A plaque can be found in the garrison walls at Portsmouth, at the location of the old ‘Sally Port’. Its strongly patriotic inscription proudly proclaims that “from this place naval heroes innumerable were embarked to fight their country’s battles” – but that also, “near this spot, Catharine of Braganza landed in state, May 14 1662 previous to her marriage with Charles II at the Domus Dei a week later“.
Catharine, the Portuguese-born consort of Charles II, was the daughter of Joao IV of Portugal and his wife, Luísa Maria Francisca de Gusmão. She came, accompanied by Lord Sandwich, in the ship The Royal Charles. She apparently asked upon her arrival in Portsmouth for a ‘cup of tea’ – something for which concerning English cultural history, she continues to be credited for and which as queen, she also enjoyed promoting.
Keen to quickly gain the approval of Charles II, Catharine landed at Portsmouth in “English clothes” (Antonia Fraser, King Charles II, Pg 269). The plaque could remind us perhaps of other English queen consorts that landed by sea both before and after her – Henry VIII’s German-born fourth wife, Anne of Cleves for example (who made the shortest sea voyage that was possible – from Calais) landed at Deal in 1539; the German-born queen of King George III, Charlotte of Mecklenburg-Strelitz, landed at Harwich in 1761. (The plaque is perhaps also reminiscent of the legendary landing of Mary Queen of Scots returning to her native Scotland from France by ship, which history agrees took place at Leith, in two galleys; similarly, her first footsteps in France became celebrated in folklore). In keeping with the significance of the event, the departure of Catharine of Braganza’s cortege from the Palace Square in Lisbon was recorded in paint – a canvas from 1662 hangs today in the Museu de Lisboa Palácio Pimenta, commemorating it. These landings of royal brides were, of course, of unparalleled historical importance – the arrival of a new queen consort, the dynasty’s next royal mother.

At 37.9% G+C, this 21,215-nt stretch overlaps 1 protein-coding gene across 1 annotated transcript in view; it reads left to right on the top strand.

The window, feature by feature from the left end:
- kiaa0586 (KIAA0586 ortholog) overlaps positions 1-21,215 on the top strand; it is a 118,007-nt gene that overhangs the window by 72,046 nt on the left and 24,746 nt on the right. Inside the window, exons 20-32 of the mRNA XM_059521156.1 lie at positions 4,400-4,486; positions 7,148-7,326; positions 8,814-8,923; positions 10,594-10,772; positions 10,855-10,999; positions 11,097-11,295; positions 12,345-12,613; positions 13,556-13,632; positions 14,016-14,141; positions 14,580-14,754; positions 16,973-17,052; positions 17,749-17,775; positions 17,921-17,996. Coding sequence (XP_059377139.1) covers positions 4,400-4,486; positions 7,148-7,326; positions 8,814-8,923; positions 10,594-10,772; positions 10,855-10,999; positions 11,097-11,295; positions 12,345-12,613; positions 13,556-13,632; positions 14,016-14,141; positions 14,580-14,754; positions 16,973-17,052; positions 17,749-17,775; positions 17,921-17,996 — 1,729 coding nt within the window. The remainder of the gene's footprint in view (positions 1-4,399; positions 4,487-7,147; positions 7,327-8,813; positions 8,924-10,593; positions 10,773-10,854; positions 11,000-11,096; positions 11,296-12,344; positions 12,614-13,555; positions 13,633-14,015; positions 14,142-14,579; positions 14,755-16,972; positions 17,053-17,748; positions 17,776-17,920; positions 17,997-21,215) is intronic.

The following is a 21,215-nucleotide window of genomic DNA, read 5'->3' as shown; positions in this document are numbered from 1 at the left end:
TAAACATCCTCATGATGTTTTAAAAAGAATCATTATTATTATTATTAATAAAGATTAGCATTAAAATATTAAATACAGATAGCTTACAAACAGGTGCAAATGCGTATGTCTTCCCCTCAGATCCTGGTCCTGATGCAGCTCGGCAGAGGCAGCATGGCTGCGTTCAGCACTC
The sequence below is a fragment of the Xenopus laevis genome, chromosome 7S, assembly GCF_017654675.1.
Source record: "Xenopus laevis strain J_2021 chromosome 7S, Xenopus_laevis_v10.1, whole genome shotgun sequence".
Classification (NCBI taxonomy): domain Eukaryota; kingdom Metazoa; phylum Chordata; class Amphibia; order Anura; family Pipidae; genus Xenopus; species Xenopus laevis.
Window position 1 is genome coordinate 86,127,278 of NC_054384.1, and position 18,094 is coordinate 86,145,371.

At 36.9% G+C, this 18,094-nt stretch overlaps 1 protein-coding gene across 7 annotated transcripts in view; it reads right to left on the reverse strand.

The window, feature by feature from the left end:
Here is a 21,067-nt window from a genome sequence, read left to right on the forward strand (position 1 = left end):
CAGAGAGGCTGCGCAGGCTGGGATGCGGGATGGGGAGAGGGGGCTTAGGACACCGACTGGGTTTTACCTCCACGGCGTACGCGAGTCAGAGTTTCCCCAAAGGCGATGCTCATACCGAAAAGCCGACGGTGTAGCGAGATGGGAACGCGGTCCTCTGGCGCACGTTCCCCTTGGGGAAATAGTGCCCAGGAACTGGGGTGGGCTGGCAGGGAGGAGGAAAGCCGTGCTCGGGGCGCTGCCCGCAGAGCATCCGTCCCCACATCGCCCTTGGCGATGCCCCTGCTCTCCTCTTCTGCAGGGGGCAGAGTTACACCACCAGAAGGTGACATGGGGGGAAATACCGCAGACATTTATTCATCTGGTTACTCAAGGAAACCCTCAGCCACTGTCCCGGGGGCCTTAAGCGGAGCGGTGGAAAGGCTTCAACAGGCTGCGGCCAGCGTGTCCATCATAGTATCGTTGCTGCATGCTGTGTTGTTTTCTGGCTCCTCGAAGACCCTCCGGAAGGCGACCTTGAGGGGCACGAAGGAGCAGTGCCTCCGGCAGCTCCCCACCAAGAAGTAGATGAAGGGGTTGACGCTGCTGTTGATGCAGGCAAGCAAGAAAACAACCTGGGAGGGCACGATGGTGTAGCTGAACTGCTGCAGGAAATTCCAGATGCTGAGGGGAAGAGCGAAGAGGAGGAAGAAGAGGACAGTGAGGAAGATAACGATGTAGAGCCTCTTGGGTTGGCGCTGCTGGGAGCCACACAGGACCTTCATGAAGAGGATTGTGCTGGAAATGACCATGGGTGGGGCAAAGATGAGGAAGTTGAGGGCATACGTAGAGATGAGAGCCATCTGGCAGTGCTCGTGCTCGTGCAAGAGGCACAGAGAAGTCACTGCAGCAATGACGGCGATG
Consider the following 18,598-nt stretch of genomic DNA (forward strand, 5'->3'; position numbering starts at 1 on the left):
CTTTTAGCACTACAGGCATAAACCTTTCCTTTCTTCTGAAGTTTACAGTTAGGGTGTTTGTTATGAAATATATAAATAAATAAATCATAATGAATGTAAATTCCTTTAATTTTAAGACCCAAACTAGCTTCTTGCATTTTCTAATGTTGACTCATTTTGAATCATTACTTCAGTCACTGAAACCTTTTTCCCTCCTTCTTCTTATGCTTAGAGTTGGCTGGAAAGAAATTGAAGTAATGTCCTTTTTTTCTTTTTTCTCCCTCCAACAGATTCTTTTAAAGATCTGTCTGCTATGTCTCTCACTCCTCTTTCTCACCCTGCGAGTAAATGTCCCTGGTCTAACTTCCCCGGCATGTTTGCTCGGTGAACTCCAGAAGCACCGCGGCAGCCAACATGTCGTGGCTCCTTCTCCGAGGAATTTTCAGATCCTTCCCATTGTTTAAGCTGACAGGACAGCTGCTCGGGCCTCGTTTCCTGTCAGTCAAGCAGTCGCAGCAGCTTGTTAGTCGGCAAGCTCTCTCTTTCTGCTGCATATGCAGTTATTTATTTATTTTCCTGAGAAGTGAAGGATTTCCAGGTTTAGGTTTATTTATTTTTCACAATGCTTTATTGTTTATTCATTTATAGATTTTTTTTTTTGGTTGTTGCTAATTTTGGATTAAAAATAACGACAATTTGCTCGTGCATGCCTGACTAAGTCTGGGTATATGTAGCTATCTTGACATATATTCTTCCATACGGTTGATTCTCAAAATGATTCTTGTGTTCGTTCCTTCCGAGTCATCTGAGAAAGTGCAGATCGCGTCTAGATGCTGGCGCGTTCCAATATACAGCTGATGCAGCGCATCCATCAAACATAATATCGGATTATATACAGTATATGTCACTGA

Catharine’s attractiveness on the European political marriage ‘market’ was enhanced and finally affirmed by the acclamation of her father, Joao IV as King of Portugal as a result of the Portuguese Restoration War, which was concluded with the signing of the Treaty of Lisbon in 1668, when the House of Braganza was formally recognised by Spain as the country’s ruling dynasty. Moreover, Catharine had her dowry, two million crowns, together with the promise of Tangier and Bombay.
Following her arrival at Portsmouth, Charles II joined her there on 20 May; after which two wedding ceremonies were conducted, one a private Catholic service, the second an Anglican one on 21 May, at ‘Old’ Portsmouth’s Domus Dei. What remains of the Domus Dei (also known as the Hospital of Saint Nicholas and Saint John the Baptist) survives today in the restored form of the Royal Garrison Church and is a Grade II * listed building. Amongst the three hundred or so memorials that exist within what remains of the present church, nothing would appear to commemorate the royal wedding. This is because the ceremony was conducted in the Governor’s Great (Presence) Chamber of the main building, as the chapel was too small. Although the chapel was given a cloth embroidered with a scene of Lisbon for its altar instead (Fraser, Pg 267).
Catharine and Charles II sat on two ‘thrones’ for the ceremony, Catharine wearing a lace veil and a dress of “rose” colour, with lovers’ knots of blue ribbons”. The Domus Dei was chosen because the parish church of Portsmouth was not possible to host the ceremony because it was still damaged from the English Civil War. Portsmouth Cathedral still owns the Marriage Certificate of Charles II and Catharine of Braganza and loaned it to the Royal Museums Greenwich in 2016.
Catharine of Braganza arrived at Hampton Court Palace, where she would spend her honeymoon with King Charles II; it is thought she came by way of the great ‘Long Water’, which had been constructed for Charles II between 1661-62; flanked by lime trees, several of which – according to Historic England – still survive today from the time of Charles II. The ‘Long Water’ has a length of about one kilometre which stretches east from the Fountain Garden.